My trip to Bempton on Saturday prompted me to make the Gannet, Morus bassanus, Bird of the Week, but it’s a bird I’ve no good images of. But, thanks to the brilliant Creative Commons licensing, I’m using lovely images by Steve Sawyer and Alex Oxborough. Thanks to both for making their work available.
Gannets are tremendous hunters, with binocular vision to spot their prey. They glide over the waters, diving head-first into the water to spear fish. They can dive to 20 metres, and enter the water up to 80 miles per hour. This has led to an established fact that gannets have air-sacs in their face that cushions the impact, like a shock absorber. The only problem is, there’s no real source for this. In fact, researchers at the Percy Fitzpatrick Institute of African Ornithology have cast this idea in some doubt. By attaching data-loggers to Cape Gannets, they can provide all the facts and figures on what happens when a gannet hits the water. The resultant force of impact? Nearly zero. The Gannet is so streamlined that it needs no shock absorbers.
So why the air-sacs? One possibility is that it is an evolutionary relic. Today, Gannets are perfectly streamlined. But if their ancestors were not so elegant, the air-sacs may have served the shock-absorber purpose.
Another possibility is that, similar to Pelicans, the air-sacs help with floatation. It’s useful for a deep-diving bird to get back to the surface quickly so as not to risk drowning. The air-sacs may help here.
More research is needed to establish an answer.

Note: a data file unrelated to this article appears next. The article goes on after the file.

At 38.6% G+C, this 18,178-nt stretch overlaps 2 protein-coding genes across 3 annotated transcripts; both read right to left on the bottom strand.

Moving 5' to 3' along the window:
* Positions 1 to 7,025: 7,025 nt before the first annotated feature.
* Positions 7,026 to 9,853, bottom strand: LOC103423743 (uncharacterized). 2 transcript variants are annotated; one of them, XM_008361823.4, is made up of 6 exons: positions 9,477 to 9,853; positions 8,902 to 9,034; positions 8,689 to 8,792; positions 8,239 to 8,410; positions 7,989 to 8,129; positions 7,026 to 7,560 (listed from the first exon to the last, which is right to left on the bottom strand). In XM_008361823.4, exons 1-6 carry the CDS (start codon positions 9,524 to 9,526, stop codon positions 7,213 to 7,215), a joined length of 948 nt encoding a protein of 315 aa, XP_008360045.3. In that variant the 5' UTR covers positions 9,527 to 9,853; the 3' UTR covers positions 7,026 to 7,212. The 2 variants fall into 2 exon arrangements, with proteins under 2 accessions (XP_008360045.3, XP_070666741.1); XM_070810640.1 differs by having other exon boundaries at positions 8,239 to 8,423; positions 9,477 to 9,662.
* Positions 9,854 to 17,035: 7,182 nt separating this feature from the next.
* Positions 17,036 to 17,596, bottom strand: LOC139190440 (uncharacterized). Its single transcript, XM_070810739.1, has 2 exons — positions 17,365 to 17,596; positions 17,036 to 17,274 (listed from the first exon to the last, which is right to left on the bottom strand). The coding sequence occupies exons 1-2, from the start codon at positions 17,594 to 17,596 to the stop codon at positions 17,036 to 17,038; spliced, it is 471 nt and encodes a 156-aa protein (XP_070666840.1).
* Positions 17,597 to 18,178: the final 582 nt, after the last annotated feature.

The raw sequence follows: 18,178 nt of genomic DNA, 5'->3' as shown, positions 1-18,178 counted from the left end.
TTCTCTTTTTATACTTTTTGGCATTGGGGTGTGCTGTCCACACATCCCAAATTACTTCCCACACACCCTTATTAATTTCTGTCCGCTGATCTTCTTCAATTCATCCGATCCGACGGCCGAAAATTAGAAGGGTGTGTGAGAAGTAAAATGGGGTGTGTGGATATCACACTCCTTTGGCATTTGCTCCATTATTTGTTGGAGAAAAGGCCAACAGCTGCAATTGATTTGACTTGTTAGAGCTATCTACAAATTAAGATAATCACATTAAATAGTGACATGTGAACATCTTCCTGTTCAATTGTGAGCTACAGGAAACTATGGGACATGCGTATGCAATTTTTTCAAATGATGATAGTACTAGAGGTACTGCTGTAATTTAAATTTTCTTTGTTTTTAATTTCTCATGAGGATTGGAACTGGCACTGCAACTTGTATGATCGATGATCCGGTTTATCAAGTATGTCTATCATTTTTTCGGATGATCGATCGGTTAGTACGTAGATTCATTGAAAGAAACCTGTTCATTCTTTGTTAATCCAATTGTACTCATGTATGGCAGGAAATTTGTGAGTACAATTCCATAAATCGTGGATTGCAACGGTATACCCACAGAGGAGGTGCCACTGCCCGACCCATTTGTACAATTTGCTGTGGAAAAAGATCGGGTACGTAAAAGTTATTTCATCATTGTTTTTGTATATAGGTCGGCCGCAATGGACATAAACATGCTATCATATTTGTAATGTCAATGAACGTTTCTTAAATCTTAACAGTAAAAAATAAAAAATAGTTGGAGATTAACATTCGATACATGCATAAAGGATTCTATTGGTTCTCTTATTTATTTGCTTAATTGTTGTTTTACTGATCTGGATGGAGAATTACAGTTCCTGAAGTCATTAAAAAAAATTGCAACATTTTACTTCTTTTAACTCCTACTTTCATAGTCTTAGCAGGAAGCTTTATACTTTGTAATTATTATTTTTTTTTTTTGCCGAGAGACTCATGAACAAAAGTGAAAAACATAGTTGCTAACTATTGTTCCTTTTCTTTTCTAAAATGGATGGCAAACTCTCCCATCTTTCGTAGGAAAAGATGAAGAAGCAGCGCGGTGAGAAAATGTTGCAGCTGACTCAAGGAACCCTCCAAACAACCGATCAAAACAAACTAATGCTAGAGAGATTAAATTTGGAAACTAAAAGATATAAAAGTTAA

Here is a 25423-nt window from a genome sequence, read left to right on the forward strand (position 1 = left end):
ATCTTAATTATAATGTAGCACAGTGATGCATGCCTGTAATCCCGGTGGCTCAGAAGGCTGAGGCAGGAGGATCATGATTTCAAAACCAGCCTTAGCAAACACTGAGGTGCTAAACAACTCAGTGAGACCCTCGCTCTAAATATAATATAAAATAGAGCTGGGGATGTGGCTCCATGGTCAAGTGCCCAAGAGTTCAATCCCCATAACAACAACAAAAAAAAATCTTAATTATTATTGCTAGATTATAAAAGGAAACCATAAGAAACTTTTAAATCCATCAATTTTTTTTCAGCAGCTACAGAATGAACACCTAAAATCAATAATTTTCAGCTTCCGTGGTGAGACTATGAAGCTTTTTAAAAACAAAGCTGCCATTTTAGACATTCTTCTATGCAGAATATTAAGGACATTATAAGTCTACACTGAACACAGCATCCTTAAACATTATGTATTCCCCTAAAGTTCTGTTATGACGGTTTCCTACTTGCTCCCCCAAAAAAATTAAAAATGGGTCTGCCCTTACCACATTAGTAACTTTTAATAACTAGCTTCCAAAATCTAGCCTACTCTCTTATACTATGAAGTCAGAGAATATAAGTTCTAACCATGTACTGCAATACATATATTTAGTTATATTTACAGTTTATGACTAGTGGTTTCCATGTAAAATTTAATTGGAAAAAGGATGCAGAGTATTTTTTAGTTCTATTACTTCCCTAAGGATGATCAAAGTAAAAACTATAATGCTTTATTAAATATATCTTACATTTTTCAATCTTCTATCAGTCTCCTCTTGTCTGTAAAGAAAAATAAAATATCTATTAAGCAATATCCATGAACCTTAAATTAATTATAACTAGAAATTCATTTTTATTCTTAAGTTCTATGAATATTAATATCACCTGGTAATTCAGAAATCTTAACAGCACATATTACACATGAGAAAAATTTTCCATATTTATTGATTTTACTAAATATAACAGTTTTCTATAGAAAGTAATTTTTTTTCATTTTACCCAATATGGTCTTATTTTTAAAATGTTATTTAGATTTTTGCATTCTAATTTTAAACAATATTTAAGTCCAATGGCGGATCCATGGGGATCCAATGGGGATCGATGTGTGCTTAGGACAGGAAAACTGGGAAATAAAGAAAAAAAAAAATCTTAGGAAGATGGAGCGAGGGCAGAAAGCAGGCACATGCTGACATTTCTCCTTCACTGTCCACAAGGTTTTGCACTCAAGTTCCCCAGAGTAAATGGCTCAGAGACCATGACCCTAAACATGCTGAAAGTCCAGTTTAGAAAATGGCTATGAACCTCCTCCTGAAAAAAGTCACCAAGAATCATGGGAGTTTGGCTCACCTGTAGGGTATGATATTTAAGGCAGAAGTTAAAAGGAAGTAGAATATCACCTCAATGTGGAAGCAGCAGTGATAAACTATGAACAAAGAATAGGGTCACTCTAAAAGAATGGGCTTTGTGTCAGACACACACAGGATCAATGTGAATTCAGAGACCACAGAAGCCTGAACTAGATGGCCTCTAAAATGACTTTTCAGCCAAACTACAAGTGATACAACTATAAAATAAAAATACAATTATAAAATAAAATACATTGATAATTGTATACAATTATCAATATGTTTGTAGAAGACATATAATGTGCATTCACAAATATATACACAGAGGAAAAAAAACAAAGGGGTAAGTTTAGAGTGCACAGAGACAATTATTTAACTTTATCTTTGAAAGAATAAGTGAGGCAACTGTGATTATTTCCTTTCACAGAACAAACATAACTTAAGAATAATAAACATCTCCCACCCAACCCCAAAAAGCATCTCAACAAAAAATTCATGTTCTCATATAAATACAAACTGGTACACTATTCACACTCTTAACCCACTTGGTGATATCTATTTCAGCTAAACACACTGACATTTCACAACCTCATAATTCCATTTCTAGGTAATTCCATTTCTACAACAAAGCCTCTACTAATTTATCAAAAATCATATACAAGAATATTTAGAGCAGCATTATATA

Away from the brilliant technical evolutionary adaptations of Gannets, it is interesting how they have entered popular culture.
We call a person of prodigious eating habits “a gannet”. It’s not an unfair label. Gannets are pretty good at polishing off a food source, not just fish, but happily predating the chicks of other birds, even other gannets. Oddly though, other species can happily nest within a Gannet colony with rarely any trouble.
Gannets are no apex predator though, and they have been threatened themselves by human hunters. Gannet chicks, or guga, used to be hunted in the UK, until outlawed in 1954 by the Protection of Birds Act. However, on Ness on the Isle of Lewis, an exemption is in place and guga hunting is still part of the culture. I’m all for the preservation of cultures, though I’m unsure how I feel about the continued hunting habits of the Niseachs. It must be said, they use traditional methods and have a specific limit on their catch, so it’s likely to be sustainable.
What do you think about culturally-justified hunts?